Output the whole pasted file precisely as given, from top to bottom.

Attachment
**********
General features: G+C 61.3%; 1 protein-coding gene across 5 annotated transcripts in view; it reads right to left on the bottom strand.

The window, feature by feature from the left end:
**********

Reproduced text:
General features: G+C 61.3%; 1 protein-coding gene across 5 annotated transcripts in view; it reads right to left on the bottom strand.

The window, feature by feature from the left end: